According to Slashdot, this month the Apple II turns 30. It was in production for 18 of those 30 years, which likely makes it the longest-selling personal computer of all time. It was the computer I wrote my first program on, and spent countless hours banging in and editing code from Compute magazine—including page after page of raw hex code when a program included graphics.
In tribute, I ran a Google search on PR#6 to see what turned up. For those who don’t know or don’t remember, PR#6 was the command that kicked off the bootloader code for slot 6, the drive controller. The search turned up two relevant links: an Apple TechTip on a simple copy-protection scheme, and a fantastic blog entry that covers a bit about the Apple ][’s boot process, which brings back a lot of memories of old Shugart drives, including the terrifying sound of a track 0 seek – a process wherein the drive head was moved across the disk very quickly until it physically couldn’t go any further, resulting in a loud alarm-like buzz from the drive when it hit the limit of its reach.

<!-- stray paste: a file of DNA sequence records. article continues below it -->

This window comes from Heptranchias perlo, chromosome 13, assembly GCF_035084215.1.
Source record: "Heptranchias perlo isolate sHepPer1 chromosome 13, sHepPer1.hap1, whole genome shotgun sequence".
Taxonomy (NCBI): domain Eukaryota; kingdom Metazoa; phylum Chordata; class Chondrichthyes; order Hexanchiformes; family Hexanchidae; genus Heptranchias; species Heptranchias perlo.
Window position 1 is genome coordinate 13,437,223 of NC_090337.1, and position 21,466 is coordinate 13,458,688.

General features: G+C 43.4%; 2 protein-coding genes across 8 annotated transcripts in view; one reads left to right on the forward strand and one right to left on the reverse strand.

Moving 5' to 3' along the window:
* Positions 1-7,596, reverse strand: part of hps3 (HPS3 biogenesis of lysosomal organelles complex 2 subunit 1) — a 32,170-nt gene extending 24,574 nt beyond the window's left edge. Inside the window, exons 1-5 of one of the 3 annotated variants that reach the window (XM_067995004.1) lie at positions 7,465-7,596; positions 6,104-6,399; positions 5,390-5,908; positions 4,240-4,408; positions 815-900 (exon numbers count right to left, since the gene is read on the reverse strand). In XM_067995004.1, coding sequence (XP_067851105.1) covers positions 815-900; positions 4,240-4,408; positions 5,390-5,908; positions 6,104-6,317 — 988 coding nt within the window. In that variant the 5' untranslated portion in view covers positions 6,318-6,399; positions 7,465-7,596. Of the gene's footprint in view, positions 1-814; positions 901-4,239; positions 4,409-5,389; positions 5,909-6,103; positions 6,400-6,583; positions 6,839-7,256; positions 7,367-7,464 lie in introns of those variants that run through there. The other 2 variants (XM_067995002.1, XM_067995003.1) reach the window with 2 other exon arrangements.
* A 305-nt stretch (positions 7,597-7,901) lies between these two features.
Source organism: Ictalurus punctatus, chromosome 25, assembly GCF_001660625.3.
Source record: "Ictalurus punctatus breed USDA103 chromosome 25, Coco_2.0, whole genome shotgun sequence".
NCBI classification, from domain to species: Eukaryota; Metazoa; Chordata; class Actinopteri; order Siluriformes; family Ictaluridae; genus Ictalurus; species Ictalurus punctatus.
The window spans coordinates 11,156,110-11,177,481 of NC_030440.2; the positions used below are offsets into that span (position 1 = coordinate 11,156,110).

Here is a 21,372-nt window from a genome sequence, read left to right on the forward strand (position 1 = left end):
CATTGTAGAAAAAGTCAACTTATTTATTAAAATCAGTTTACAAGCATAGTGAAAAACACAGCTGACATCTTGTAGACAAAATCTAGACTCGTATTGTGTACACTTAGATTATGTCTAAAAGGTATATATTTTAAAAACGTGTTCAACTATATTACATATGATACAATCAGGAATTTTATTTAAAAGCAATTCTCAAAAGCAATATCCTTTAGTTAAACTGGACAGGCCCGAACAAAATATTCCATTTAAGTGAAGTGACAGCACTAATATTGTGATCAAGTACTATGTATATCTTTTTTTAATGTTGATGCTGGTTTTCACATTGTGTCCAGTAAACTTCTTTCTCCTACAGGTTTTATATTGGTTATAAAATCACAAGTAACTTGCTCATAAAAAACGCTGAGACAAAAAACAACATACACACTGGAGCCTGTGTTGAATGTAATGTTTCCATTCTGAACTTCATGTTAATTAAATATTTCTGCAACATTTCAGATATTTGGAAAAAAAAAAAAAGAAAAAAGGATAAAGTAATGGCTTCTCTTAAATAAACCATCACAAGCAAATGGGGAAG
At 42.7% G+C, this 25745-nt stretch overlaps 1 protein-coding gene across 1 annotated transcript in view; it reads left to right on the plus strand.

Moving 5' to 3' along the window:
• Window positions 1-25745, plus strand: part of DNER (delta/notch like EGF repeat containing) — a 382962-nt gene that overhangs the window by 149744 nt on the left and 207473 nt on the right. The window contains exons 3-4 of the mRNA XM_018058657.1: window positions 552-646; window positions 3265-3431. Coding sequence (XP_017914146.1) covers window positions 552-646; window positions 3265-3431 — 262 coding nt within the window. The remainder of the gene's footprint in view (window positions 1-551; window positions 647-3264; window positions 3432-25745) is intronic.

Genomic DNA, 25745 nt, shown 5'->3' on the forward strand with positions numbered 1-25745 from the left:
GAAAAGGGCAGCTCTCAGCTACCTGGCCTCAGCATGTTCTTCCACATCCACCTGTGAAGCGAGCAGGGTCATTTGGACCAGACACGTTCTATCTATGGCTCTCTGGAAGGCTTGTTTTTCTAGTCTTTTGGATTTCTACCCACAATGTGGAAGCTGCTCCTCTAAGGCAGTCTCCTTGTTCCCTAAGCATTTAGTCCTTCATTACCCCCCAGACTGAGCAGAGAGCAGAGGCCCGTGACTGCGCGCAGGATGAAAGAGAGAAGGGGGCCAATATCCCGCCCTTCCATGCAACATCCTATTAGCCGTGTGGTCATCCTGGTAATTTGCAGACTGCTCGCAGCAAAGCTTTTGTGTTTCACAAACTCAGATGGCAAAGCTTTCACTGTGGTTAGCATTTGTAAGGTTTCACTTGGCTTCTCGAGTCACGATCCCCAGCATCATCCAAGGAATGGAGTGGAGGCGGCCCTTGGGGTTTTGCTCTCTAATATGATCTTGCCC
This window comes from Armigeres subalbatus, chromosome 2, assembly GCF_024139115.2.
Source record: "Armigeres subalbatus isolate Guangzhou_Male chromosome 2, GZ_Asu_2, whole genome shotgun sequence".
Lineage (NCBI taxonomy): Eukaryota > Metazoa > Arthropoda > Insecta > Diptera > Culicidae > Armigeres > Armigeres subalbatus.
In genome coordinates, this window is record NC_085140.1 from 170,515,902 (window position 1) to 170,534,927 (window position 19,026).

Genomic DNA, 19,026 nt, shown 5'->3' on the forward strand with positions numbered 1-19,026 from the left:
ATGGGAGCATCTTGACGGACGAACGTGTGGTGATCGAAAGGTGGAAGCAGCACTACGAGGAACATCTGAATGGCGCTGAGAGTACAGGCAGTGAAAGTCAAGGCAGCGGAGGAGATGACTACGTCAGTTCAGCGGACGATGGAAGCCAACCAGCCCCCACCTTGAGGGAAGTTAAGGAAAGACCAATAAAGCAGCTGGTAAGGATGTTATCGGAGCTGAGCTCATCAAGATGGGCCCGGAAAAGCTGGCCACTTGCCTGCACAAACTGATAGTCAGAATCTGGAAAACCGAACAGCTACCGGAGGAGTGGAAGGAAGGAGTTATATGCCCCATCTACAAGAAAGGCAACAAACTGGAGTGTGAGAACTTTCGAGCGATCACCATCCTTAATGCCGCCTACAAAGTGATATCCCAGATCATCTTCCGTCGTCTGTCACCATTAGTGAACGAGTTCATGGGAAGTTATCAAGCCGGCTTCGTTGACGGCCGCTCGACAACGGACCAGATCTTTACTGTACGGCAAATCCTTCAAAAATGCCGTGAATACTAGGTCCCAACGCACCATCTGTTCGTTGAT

Anyway, in celebration of the Apple ][’s 30th birthday, I recommend grabbing
your nearest emulator, and banging in a
call -151 for old time’s